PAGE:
(2010) JLP 60: 143-177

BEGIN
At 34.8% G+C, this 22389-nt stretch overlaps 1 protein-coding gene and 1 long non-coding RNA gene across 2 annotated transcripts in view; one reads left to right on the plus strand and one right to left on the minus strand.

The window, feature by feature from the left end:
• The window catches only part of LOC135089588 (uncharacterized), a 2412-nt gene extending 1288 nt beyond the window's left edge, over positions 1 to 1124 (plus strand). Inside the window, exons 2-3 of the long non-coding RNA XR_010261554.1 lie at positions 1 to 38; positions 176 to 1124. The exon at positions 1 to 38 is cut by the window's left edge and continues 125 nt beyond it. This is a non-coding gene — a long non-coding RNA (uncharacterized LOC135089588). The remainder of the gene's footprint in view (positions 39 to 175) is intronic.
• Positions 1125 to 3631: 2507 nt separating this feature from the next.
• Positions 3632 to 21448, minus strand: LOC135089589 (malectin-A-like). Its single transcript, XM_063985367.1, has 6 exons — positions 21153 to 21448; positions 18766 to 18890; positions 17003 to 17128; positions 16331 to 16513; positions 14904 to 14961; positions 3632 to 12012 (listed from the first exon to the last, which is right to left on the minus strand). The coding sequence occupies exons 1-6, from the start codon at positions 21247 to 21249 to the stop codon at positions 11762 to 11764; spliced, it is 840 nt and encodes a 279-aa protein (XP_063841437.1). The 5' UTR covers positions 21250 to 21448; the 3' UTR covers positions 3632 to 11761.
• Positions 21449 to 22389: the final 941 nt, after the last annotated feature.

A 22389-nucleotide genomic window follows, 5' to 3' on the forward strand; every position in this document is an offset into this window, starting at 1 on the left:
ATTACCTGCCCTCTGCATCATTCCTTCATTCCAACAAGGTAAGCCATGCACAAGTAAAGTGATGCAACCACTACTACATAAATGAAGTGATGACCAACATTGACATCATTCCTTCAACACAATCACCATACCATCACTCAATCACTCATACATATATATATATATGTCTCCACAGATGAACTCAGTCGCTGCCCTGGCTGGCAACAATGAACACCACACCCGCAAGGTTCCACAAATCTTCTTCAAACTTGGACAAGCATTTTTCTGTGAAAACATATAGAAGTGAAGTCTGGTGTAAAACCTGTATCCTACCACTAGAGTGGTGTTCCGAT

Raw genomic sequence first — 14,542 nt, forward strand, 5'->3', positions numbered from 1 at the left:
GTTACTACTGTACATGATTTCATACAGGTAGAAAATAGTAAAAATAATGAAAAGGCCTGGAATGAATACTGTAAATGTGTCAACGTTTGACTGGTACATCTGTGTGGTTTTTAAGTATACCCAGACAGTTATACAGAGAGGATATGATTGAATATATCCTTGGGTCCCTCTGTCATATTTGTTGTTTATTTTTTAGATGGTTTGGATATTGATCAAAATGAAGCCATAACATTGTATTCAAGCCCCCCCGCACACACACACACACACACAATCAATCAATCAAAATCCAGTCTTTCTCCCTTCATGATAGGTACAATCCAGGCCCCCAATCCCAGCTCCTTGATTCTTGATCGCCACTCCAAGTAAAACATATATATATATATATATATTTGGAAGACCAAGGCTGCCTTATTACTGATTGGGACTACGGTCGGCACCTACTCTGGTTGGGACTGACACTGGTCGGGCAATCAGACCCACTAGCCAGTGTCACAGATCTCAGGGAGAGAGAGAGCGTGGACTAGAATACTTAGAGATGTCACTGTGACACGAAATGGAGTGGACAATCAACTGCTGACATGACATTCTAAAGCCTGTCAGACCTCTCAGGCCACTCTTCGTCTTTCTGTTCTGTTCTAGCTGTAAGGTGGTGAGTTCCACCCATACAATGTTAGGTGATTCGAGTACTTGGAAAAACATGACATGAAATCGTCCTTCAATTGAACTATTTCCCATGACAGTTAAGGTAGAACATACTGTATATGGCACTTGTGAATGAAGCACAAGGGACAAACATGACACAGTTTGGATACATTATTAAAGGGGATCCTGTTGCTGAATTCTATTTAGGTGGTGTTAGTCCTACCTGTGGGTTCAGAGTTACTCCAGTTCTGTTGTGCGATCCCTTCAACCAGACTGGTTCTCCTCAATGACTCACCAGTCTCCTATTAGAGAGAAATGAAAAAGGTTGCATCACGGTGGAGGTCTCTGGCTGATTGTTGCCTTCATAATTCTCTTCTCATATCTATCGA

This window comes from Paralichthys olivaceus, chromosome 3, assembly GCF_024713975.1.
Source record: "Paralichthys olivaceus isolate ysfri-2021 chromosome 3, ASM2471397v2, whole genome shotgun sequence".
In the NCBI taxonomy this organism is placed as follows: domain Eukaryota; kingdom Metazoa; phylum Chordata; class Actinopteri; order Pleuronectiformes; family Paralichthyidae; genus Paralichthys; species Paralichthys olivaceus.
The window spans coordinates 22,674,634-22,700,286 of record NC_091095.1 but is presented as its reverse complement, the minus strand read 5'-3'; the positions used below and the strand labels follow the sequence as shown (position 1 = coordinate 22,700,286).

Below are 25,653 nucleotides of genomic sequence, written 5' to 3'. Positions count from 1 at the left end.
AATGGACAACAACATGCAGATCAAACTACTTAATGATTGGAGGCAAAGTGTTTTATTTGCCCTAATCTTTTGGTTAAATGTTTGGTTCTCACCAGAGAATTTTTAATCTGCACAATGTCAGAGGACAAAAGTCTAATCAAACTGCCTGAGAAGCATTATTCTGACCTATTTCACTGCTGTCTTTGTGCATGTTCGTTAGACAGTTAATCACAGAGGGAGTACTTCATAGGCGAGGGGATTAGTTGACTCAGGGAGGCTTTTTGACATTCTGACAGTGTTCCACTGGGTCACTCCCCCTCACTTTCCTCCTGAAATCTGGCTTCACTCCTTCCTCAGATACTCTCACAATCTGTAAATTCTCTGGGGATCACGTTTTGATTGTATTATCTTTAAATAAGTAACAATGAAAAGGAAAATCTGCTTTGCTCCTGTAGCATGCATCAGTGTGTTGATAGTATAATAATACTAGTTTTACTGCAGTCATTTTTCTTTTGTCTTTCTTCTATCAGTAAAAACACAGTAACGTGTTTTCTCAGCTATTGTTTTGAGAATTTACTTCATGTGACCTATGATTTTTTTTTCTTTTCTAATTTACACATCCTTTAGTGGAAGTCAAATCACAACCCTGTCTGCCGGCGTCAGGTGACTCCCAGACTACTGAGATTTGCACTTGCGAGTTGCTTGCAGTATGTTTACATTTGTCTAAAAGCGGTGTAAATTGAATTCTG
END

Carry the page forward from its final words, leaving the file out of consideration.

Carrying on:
South Africa has a diverse society where individuals and groups have different backgrounds, religions, cultures, preferences, customs and usages. The mixed character of the South African legal system allows for a limited form of legal pluralism where either the common law or the African customary law is applied depending on the circumstances. Although the South African Constitution creates the possibility for legislative recognition of other cultural or religious systems of personal and family law, such recognition has not happened. For various historical and other reasons South African society remains splintered along cultural and religious lines, a situation which creates the ideal breeding-ground for deep legal pluralism in South Africa. The phenomenon of deep legal pluralism gives rise to unique legal challenges, most notably in the area of human rights. From time to time, individuals from cultural and religious communities living under their own legal systems, approach the South African courts for human rights protection. This contribution focuses on the way in which the South African courts have been dealing with the claims of the Muslim community to have aspects of their family law recognised or protected and attempts to draw a parallel between the cases delivered during the apartheid era and those after it. It is argued that the judiciary’s accommodation of religious and cultural diversity is contributing to the phenomenon of deep legal pluralism in South Africa.